Camp Heights' mock trial part of weeklong activities

By Mason Lerner

Killeen Daily Herald

HARKER HEIGHTS — Justice was served Friday when campers from Camp Heights conducted a mock trial in the city council chambers.

Earlier in the week, court officials visited the camp to talk to participants about the justice system. The mock trial was an opportunity for the children, ages 5 to 11, to show off what they learned.

Officer Daniel Garcia addressed the children before the trial commenced.

"This is a court, and we expect everyone to behave accordingly," he said.

The courtroom then rose to greet the 7- year-old Honorable Isabella Softy. Softy introduced the charges against 7-year-old Sam Smart, who stood accused of allowing passengers to ride in his car without wearing a seatbelt.

Softy managed the trial with a firm hand that belied her surname. The courtroom was perfectly quiet when she asked the prosecution to call its first witness.

Prosecuting attorney, 7-year-old Conner Beeman, adjusted the tie clipped on his T-shirt before tearing into Smart when he took the stand. Beeman and the rest of the prosecution team aggressively argued that Smart should be held accountable for the passenger he allowed to ride without a seatbelt.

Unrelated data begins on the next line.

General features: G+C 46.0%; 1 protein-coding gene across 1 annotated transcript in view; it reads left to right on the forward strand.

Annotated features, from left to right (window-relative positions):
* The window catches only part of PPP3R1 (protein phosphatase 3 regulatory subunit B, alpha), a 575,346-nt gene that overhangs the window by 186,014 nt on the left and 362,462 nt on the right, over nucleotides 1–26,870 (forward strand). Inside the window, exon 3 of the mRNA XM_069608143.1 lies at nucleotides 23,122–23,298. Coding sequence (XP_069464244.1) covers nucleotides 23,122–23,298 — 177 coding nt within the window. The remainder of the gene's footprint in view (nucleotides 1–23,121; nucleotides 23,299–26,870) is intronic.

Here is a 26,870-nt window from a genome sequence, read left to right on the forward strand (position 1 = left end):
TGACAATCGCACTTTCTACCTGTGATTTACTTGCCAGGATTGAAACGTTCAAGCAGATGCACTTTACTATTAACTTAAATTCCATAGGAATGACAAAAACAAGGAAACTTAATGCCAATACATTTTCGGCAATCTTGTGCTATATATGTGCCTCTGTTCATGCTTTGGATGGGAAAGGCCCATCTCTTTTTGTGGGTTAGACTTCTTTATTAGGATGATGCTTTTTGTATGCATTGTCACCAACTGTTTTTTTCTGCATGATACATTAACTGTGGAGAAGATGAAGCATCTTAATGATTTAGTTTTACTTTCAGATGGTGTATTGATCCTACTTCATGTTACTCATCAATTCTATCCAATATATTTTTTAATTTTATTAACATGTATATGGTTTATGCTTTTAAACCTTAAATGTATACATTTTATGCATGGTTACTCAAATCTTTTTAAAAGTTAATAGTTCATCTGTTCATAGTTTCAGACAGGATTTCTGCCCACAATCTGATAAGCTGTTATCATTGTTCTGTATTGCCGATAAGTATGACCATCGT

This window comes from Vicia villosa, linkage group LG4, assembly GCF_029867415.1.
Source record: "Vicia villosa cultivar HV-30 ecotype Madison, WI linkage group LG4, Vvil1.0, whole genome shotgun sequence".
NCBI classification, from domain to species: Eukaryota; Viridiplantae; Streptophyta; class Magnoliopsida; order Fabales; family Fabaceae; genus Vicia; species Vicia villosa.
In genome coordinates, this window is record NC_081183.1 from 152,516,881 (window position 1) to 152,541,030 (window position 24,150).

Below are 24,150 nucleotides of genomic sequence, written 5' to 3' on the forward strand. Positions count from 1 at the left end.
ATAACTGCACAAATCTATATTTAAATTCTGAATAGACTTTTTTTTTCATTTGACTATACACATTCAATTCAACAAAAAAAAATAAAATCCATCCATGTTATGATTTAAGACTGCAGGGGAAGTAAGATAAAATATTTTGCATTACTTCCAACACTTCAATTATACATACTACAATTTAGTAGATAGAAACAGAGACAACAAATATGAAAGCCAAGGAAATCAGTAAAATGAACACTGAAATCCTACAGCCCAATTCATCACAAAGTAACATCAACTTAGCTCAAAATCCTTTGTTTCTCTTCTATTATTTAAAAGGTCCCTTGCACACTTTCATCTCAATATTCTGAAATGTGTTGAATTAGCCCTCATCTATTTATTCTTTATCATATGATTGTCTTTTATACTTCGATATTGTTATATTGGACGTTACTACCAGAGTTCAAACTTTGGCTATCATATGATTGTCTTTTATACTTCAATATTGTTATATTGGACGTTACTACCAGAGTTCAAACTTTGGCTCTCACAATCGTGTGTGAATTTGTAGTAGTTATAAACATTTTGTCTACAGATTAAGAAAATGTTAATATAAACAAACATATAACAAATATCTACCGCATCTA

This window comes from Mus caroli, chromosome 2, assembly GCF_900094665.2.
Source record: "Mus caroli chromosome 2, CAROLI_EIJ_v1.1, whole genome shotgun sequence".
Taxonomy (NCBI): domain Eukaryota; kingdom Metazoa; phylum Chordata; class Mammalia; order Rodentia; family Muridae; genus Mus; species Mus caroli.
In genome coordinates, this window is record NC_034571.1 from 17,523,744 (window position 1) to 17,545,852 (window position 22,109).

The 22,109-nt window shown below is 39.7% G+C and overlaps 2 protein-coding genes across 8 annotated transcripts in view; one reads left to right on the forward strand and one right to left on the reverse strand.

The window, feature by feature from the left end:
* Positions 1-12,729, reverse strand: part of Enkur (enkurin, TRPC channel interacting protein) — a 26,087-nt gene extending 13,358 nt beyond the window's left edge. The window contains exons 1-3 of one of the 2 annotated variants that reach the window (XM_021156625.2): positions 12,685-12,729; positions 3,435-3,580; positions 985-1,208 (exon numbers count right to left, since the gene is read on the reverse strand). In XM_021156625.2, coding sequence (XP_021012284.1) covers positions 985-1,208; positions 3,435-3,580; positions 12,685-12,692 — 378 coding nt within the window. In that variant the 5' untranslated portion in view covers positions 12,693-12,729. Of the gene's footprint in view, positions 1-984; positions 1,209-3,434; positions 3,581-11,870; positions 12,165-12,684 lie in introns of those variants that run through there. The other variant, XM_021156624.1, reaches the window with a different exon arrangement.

"I think Mr. Smart is guilty," Beeman said during jury deliberations. "It's his fault. He checked on (the passengers), but he did not double check to make sure they had their seatbelts on."

The defense did its best to argue that Smart did everything in his power to ensure all his passengers were strapped in. But it didn't help their client in the end. The jury of his day-camp peers found Smart guilty and levied a $900 fine against him.

"I'm shocked," said Smart, who was so confident he would be acquitted that he spent a good portion of the mock trial yawning and rubbing his eyes.

Judge Softy learned a lot during the proceedings.

"Being a judge isn't that easy," she said. "You have to sit still the whole time."

Garcia said the mock trial did exactly what he hoped it would.

"This is how they learn," he said. "They did a great job. This should teach them to be ready for when they grow up and have to deal with the reality of traffic court. We all make mistakes."

Contact Mason Lerner at or (254) 501-7567.

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